Sunday, January 3, 2016

Saint Gordius the Martyr of Ceasarea

St. Gordius the Martyr (Feast Day - January 3)


Who can surpass the armed-soldier Gordius,
A man who firmly approached the fearsome blade?
On the third Gordius was beheaded and fell to the dust surrounded.

Saint Gordius, a native of Ceasarea in Cappadocia, was a centurion in the Roman army during the reign of Licinius (308-324), and upon seeing the cruelties inflicted on the Christians by the Greek pagans and hearing their blasphemies against Christ, he removed himself from the army and distanced himself from the city. He withdrew to a mountain, and there lived with the wild beasts and irrational animals. Here he lived in quietude as an anchorite praying and fasting, and in return Christ filled him with longing and eros. Strengthened by God and receiving courage to face the errors of the Greeks, he left the wilderness and entered the city once again, this time as a strong lion (cf. Prov. 28:1) ready to face the Governor who became known for his fierce cruelty against Christians.

In the city there was a festival in honor of the god of war Ares, and the whole population of Ceasarea gathered in the theater to witness the games and horse races. Gordius entered the theater at this time in the year 314, with his wild and savage look from his long sojourn in the wilderness, having a long beard, filthy clothes, squalid hair, hardened body, and carrying a stick fitted with a pouch, yet full of grace he began to openly preach Christ. Because of how he looked, everyone turned their ears to him and listened to him. The Governor of the city was amazed by his boldness, and became enraged when he inquired and learned of his former rank. For this reason he ordered the execution of the Saint, having failed to persuade him with threats and flatteries to deny Christ. Friends and relatives also tried to persuade the Saint to save his life by denying Christ, but he refused to listen, informing them that it would be foolish to add to earthly life and be deprived of eternal life if he was to heed their advice. Therefore the whole city went out to the execution site, and after the Martyr fortified himself with the sign of the Cross, he gave himself to beheading, and through this received the crown of martyrdom.

A portion of his holy relics can be venerated today in the Holy Monastery of Saint Panteleimon at the Holy Mountain, and Saint Basil the Great preached an encomium in his honor on the day of his festival a few decades after his martyric contest. It seems that the date of his festival at that time was March 2nd, but later the Synaxarion of Constantinople assigned his feast for January 3rd.

Saint Basil writes the following beautiful words about the withdrawal of Saint Gordius into the wilderness and his emerging in the city armed for the contest:

"He considered life with wild beasts to be more civilized than mixing with idol-worshipers, in the manner of the zealot Elias, who, when he saw that idol-worship was prevailing over Sidon, ran off to Mount Horeb and lived in a cave, seeking out God until he saw the object of his desire - as much as it is possible for a human being to see (cf. 1 Kings 19:1-18). So Gordius was like that too, turning his back on political turmoils, the crowd in the marketplace, the vanity of magistrates, the law courts, the back-biters, the vendors, the buyers, the swearers, the liars, the foul language, the frivolous talk, all the rest, which like burdensome appendages, populous cities drag after them. Purifying his ears, purifying his eyes, and above all having purified his heart, so that he would be able to see God and become blessed, he saw through revelations, he learnt the mysteries, not from human beings nor through human beings but because he had the Spirit of truth as his great teacher. This is why, when he reflected on how unprofitable and vain life was, how it was more feeble than every dream and shadow, he was aroused more keenly to the desire of the heavenly calling. And he was like an athlete, realizing that he was sufficiently trained and oiled for the contest by means of fasting, vigils, prayers, the continuous and incessant meditation of the sayings of the Spirit, with his eyes fixed on that day on which the entire city in a body, celebrating a feast in honor of a demon who is fond of war, occupied the theater to view a horse race."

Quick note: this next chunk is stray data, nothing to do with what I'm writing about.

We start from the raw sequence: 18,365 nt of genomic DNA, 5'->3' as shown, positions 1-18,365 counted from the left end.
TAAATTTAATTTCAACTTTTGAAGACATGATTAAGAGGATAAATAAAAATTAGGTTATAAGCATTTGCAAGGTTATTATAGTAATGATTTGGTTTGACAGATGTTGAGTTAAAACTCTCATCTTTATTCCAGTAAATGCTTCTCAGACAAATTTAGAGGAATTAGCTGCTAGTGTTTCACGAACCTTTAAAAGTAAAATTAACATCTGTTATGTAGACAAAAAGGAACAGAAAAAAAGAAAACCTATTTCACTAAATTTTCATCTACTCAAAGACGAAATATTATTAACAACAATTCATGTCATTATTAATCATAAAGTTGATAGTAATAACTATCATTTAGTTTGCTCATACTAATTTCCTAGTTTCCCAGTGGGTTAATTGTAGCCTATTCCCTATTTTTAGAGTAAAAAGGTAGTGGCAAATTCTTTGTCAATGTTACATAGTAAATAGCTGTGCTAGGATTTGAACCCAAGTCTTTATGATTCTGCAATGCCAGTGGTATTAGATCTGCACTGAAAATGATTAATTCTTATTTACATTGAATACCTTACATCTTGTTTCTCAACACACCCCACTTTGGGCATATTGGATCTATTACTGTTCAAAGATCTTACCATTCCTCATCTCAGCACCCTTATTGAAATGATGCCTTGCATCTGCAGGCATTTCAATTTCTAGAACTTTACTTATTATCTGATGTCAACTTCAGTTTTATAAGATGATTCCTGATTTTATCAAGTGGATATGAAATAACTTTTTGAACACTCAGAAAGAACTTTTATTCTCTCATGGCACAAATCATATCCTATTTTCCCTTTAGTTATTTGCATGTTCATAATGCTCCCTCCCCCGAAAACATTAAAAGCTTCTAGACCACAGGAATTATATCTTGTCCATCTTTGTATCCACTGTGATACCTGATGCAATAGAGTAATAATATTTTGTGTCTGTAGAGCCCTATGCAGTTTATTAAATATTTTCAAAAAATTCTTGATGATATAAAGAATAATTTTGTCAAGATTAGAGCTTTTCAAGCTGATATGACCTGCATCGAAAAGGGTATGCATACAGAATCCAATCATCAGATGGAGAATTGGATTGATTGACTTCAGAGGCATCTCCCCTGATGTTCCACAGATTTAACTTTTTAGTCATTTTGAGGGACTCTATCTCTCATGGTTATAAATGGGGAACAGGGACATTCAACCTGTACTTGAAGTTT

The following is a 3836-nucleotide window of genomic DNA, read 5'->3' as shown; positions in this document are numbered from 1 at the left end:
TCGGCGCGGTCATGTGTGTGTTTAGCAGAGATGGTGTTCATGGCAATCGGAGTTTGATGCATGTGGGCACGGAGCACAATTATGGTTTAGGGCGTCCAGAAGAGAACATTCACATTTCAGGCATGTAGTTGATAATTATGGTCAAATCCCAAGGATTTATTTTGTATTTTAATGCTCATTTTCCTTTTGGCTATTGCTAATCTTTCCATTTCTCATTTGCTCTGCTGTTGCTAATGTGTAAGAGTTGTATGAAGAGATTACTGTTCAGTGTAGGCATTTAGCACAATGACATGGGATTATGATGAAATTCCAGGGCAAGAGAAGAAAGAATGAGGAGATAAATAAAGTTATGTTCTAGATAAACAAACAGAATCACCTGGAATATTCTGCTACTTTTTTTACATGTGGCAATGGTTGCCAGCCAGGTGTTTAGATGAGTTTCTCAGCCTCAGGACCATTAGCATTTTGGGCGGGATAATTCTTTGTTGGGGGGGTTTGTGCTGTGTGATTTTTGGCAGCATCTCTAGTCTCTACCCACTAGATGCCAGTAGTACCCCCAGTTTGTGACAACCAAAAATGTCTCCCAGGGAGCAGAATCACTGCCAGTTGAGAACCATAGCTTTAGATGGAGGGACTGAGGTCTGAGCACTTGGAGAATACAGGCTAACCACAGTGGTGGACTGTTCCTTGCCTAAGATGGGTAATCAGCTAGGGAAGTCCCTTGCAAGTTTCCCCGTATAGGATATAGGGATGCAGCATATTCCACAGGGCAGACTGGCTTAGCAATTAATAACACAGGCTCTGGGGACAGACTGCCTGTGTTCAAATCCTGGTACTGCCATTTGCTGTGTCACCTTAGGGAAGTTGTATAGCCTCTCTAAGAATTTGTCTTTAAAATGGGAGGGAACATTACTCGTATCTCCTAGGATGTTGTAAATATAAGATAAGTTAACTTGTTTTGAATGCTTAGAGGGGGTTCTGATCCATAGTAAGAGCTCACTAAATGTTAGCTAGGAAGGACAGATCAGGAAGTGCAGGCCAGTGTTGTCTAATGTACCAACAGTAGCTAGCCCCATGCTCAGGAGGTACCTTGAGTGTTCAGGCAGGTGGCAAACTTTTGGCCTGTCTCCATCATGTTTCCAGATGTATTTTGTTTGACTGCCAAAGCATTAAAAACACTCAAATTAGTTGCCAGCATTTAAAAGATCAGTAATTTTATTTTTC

Apolytikion in the Fourth Tone
Inflamed with zeal for the faith, of thine own free will thou didst hasten to the stadium and rejoice in the contest there. Thou didst quench the flames of evil in the streams of thy blood by beheading, O Champion; wherefore the Life-giver has glorified thee, O Gordius.

Kontakion in Plagal of the Fourth Tone
The whole earth hast thou watered with thy sweat and toils, O glorious one, and hast made all the world glad with thy precious blood, O godly-minded Gordius. By thine earnest entreaties, O famed Martyr, save all them that sing thy praise in faith and worthily revere thee as one that hath truly suffered much.

Having quite the material army, and being mightily armed in a heavenly way, you overpowered the opposition in battle, as an armed soldier of Christ, glorious Gordius.

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